Vance Morrison, Performance Architect on the Common Language Runtime (CLR) team writes and maintains a very powerful tool called PerfView that harnesses the power of Event Tracing for Windows (ETW) data produced by the CLR. The tool can be download here.
Although he had previously published some tutorial videos as a ZIP download on his blog, those videos have now been published in a more accessible way as a PerfView tutorial series here on Channel 9.
PerfView is a performance-analysis tool that helps isolate CPU- and memory-related performance issues.
Date published: 6/20/2012
PerfView.zip, 6.4 MB
PerfView is a performance analysis tool focusing on ETW information (ETL files) as well as CLR memory information (heap dumps). It can collect and view ETL files as well as XPERF CSV files. Powerful grouping operators allow you to understand performance profiles in ways other tools can't. PerfView is used internally at Microsoft by a number of teams and is the primary performance investigation tool on the .NET Runtime team. Features include:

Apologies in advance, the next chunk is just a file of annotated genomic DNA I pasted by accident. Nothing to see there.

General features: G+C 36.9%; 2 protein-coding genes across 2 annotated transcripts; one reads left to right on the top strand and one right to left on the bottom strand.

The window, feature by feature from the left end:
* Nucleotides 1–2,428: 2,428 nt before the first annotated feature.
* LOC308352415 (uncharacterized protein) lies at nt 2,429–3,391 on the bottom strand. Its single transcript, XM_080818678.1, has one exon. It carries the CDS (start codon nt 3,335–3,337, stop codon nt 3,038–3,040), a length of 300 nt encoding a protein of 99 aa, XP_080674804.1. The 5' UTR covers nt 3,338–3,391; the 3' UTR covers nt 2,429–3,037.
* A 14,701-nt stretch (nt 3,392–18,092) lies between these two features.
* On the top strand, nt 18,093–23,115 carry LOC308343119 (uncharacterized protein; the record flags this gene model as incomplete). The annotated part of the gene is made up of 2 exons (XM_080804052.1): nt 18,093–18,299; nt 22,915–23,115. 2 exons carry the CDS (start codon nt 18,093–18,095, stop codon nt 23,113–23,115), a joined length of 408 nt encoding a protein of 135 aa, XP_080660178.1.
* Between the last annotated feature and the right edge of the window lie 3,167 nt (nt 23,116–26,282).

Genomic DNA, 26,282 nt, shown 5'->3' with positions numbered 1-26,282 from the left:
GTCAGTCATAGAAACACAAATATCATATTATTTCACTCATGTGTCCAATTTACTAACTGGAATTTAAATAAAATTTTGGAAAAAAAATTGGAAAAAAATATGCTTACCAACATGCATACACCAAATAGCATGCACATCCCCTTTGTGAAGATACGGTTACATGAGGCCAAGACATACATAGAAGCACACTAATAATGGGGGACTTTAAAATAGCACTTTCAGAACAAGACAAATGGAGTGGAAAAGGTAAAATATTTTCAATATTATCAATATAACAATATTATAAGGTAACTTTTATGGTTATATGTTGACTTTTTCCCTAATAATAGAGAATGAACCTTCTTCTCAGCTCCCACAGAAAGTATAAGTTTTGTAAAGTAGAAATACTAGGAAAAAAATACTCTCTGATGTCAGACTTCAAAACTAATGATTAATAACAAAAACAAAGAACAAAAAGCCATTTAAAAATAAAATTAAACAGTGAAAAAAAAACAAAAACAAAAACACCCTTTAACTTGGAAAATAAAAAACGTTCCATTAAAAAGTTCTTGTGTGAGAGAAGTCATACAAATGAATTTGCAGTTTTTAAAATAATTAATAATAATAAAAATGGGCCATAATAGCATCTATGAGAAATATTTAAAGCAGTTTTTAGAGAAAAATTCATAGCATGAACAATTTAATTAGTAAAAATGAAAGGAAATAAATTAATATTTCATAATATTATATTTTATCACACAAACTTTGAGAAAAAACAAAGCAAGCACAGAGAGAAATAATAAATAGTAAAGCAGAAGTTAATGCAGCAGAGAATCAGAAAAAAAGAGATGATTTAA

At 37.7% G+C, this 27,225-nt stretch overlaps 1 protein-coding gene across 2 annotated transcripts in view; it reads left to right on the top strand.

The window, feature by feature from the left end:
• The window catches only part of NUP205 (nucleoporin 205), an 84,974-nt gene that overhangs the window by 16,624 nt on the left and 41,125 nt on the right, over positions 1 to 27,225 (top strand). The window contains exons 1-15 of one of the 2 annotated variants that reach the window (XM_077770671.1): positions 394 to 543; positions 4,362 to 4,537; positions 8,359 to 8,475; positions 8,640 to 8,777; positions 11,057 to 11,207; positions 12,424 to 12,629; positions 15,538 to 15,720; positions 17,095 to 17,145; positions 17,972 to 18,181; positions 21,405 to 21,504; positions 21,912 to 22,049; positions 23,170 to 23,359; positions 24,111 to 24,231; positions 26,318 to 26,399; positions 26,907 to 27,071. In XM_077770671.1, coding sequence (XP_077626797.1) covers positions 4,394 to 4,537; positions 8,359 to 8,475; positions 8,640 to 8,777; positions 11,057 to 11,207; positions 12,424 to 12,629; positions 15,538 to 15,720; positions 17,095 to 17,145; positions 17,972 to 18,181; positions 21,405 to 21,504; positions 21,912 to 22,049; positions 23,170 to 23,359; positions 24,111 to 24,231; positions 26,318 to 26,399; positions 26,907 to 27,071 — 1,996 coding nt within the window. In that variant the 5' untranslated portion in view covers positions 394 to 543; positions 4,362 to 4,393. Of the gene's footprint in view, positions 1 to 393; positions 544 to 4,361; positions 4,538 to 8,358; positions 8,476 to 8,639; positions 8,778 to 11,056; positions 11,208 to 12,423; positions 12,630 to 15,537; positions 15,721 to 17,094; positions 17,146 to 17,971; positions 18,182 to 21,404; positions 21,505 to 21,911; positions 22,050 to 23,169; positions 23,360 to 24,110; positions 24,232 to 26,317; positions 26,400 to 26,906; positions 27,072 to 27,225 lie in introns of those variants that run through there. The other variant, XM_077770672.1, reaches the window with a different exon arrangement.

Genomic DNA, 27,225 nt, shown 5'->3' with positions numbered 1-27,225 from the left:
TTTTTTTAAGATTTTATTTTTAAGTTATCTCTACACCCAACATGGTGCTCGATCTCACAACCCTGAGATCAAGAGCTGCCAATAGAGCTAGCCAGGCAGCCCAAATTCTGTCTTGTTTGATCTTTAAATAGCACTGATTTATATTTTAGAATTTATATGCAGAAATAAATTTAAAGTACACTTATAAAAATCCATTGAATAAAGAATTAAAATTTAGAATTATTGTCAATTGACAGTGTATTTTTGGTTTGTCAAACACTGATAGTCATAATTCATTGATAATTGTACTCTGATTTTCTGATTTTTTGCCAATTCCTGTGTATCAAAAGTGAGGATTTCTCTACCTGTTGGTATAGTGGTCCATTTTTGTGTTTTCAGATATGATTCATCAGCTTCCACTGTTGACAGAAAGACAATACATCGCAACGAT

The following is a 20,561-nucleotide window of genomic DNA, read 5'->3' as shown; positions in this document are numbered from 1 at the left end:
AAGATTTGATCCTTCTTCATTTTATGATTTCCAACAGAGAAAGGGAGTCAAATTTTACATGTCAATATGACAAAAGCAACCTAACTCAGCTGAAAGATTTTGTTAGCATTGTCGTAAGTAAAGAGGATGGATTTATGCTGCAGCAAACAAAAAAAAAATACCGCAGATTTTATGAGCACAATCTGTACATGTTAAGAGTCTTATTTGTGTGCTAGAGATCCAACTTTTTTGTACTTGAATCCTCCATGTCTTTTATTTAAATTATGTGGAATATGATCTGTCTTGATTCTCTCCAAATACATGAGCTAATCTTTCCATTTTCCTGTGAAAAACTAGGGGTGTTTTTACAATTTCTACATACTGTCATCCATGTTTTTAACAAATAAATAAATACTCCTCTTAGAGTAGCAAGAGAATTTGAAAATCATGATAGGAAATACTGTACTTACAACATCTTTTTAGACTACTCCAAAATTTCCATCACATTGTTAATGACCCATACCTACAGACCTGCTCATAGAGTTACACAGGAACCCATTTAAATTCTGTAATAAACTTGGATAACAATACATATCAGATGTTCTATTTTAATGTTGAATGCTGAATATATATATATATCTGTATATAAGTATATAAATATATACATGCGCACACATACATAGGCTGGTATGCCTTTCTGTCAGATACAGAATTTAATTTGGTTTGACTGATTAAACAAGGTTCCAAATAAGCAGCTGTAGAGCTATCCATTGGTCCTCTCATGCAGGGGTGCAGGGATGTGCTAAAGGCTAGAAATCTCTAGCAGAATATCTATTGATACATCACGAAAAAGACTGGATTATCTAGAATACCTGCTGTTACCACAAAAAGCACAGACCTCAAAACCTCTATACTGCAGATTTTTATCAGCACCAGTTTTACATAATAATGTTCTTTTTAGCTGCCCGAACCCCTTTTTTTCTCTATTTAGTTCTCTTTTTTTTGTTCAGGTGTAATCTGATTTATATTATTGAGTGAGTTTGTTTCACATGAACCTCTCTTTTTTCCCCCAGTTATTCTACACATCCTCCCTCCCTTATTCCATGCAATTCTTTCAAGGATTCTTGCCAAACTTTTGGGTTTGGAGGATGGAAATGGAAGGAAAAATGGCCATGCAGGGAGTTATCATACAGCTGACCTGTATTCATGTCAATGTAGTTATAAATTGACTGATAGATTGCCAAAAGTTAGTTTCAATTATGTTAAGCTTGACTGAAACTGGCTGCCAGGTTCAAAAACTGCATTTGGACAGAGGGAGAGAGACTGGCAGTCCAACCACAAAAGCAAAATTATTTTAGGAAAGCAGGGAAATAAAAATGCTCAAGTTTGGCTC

- Non-invasive collection - suitable for use in live, production environments
- Xcopy deployment - copy and run
- Support for very large heaps (gigabytes)
- Snapshot diffing
- Dump files (.dmp)
- CPU Performance
- Support for managed, native, and mixed code
- Can read XPerf logs
- Profile diffing
Updates in the 1.0.29 version include:
- Improved view for analyzing blocked time (thread time view)
- Support for .NET 4.5 EventSources
- Support for writing extensions
A series of video tutorials by Visual Studio performance architect Vance Morrison on how to use the PerfView profiling tool to gather data for CPU performance of a simple .NET program.
This PerfView video series will be one of the stories on this week's This Week on Channel 9 so thought it fitting that I also mention it here too (you know incase you miss it there, though I know you all watch TWC9, right? Right?)
Related Past Post XRef:
Gathering, viewing and understanding performance data with the new PerfView utility